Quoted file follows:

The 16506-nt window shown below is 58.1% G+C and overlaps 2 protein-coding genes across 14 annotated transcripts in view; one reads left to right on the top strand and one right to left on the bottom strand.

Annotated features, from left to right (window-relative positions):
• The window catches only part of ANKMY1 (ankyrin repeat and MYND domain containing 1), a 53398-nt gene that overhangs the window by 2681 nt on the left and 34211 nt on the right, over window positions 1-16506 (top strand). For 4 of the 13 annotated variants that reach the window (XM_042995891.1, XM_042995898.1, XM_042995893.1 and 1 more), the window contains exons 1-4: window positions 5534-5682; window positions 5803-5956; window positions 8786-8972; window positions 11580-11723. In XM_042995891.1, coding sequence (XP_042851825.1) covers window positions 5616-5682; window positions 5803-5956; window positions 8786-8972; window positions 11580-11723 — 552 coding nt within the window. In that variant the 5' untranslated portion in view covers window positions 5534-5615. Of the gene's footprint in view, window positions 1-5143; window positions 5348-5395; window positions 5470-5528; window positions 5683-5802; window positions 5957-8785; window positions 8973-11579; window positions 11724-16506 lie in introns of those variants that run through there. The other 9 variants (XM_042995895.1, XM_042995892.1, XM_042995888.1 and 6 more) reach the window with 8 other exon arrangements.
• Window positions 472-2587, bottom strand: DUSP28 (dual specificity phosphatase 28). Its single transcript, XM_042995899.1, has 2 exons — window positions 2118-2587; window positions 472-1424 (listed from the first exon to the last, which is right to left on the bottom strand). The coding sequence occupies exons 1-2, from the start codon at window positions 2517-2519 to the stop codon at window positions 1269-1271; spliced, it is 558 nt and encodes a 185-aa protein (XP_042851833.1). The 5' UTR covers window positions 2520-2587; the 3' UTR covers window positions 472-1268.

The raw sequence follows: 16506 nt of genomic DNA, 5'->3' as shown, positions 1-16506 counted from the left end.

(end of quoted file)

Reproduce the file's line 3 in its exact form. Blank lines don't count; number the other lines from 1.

• The window catches only part of ANKMY1 (ankyrin repeat and MYND domain containing 1), a 53398-nt gene that overhangs the window by 2681 nt on the left and 34211 nt on the right, over window positions 1-16506 (top strand). For 4 of the 13 annotated variants that reach the window (XM_042995891.1, XM_042995898.1, XM_042995893.1 and 1 more), the window contains exons 1-4: window positions 5534-5682; window positions 5803-5956; window positions 8786-8972; window positions 11580-11723. In XM_042995891.1, coding sequence (XP_042851825.1) covers window positions 5616-5682; window positions 5803-5956; window positions 8786-8972; window positions 11580-11723 — 552 coding nt within the window. In that variant the 5' untranslated portion in view covers window positions 5534-5615. Of the gene's footprint in view, window positions 1-5143; window positions 5348-5395; window positions 5470-5528; window positions 5683-5802; window positions 5957-8785; window positions 8973-11579; window positions 11724-16506 lie in introns of those variants that run through there. The other 9 variants (XM_042995895.1, XM_042995892.1, XM_042995888.1 and 6 more) reach the window with 8 other exon arrangements.